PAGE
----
Posted on January 3, 2008

It’s Official: England Is the Most Crowded Country in Europe

Steve Doughty, London Daily Mail, January 2, 2008

England is poised to become the most crowded nation in Europe, according to official figures.

The number of people crammed into each square mile is due to overtake levels in Holland and Belgium—and may already have done so.

Large-scale immigration is pushing up demand in the South of England for more homes, more transport and more services.

The new evidence of increasing population density brought charges from the Tories that ministers have been ignoring the risks of overcrowding.

The figures were released by the Office for National Statistics in a Commons written answer.

They show that in England in 2005 there were 387 people for every square kilometre, and this rose to 390 per square kilometre in 2006.

This is around 620 per square mile.

At that rate England will now have overtaken the most crowded major country in Europe, Holland, which had 393 people for every square kilometre in 2005.

Its population is growing at a much slower rate than Britain because of the higher immigration levels in this country.

By 2031, the ONS forecasts, England will have 464 people per square kilometre.

Around 70 per cent of population growth is a result of immigration, and much of the rest is accounted for by higher birthrates among recent immigrants.

The most crowded country in Europe, according to the statistics, is Malta.

But Malta is a small island with only 400,000 citizens, most of whom live in and around the city of Valletta.

Crowding in England is almost double that of Germany and quadruple the population density in France.

The figures are likely to increase concern over Labour’s plans to build hundreds of thousands of homes, mainly in southern England.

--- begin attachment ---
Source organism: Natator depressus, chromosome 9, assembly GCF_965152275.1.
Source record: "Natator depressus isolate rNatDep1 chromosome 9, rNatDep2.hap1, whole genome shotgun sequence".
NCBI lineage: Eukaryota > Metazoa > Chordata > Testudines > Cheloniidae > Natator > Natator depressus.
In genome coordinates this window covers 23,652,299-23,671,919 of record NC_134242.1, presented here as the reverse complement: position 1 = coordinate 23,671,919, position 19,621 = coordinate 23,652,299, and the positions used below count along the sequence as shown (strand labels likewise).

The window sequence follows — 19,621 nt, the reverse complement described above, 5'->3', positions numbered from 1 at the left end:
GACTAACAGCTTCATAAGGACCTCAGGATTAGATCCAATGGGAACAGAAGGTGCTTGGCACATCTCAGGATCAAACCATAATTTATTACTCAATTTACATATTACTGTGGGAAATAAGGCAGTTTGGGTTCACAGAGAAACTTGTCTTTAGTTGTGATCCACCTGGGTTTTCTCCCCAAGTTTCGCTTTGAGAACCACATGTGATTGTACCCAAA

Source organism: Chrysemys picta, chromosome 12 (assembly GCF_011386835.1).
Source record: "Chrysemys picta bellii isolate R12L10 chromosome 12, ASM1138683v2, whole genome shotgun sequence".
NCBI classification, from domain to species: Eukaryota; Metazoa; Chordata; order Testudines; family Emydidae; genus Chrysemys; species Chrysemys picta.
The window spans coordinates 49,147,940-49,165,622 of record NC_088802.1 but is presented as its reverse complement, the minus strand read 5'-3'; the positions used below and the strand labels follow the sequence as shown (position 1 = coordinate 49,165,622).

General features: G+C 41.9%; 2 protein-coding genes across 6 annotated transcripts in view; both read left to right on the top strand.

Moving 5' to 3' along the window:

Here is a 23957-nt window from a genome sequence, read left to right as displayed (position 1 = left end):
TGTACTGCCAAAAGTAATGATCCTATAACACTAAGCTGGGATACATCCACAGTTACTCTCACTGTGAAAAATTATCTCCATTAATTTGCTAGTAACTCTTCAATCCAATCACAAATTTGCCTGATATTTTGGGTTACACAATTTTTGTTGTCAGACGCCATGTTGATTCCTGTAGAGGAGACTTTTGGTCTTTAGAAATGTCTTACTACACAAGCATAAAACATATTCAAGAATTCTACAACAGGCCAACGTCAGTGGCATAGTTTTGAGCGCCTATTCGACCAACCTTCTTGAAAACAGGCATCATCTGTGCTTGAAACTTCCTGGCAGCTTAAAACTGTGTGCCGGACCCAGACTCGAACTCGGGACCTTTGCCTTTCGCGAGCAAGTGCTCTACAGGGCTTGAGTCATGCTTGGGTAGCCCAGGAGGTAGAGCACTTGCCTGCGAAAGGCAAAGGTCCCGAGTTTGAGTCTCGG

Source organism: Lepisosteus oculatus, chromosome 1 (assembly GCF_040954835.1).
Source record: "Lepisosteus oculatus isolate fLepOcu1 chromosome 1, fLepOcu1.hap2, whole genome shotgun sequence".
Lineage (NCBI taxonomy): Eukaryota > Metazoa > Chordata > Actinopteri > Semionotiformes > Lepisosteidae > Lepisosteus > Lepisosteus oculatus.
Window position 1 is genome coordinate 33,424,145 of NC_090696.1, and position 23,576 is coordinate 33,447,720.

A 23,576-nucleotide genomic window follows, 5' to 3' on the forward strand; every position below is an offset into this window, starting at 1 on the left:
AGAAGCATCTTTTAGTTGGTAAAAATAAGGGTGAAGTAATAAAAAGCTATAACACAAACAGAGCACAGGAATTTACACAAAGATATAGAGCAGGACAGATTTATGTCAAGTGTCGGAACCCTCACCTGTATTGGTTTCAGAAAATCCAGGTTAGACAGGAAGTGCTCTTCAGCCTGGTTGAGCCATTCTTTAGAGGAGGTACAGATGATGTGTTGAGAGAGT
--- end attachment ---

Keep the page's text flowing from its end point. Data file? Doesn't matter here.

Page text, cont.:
The homes are needed to cope with the increasing population and there are fears that many will end up on green belt land that is currently protected.

Tory MP James Clappison, whose questioning secured the release of the figures, said: “These figures show that England, if not the most crowded already, will very soon be so.

“Immigration is a substantial factor leading to greater population density.”

He added: “This is more evidence of the impact of immigration, and if present patterns of migration continue we are going to get much more crowded. There will be a big impact on quality of life.”

One of the factors fuelling immigration to Britain is a benefits system discouraging British workers from taking low-paid jobs, a report warns.

Some 1.3million immigrants have come to the UK seeking work in the past ten years—but 3.5million Britons are claiming Jobseekers Allowance or Incapacity Benefit.

According to the MigrationWatch think tank, a culture of benefits dependency is fostering an “underclass of discouraged British workers”.

In addition, it claims the arrival of huge numbers of immigrants tends to drive down wages—adding to the disincentive for those on benefits here to find work.

Ministers have repeatedly claimed that record levels of immigration are needed to fill up to 600,000 “vacancies” in the UK economy.

That is disputed by critics who say mass immigration pushes native workers out of the labour market.

Gordon Brown promised “British jobs for British workers” last year but opponents claim it is an empty pledge as long as immigration continues at its current rate.

The MigrationWatch research concludes that a combination of generous benefits and means-testing means there is “little financial incentive for people with families living on benefits to find employment”.

Examples cited in the study include a family with one parent earning the minimum wage who will be between £14 and &£24 per week worse off than if they received maximum Incapacity Benefit.

The parent would have to find a job paying £12.25 per hour before they would be better off—more than double the minimum wage of £5.52.

The study claims that getting Britons back into work as an alternative to mass immigration would slash the social security budget, ease pressure on infrastructure and services, curb the downward pressure on wages and reduce the “nonworking underclass”.

MigrationWatch chairman Sir Andrew Green said: “We keep hearing that we need immigrants to do the jobs that the British won’t do.

“It has been suspected for some time that benefit levels are a real disincentive to take work that is on offer and our research spells out why this may be so.”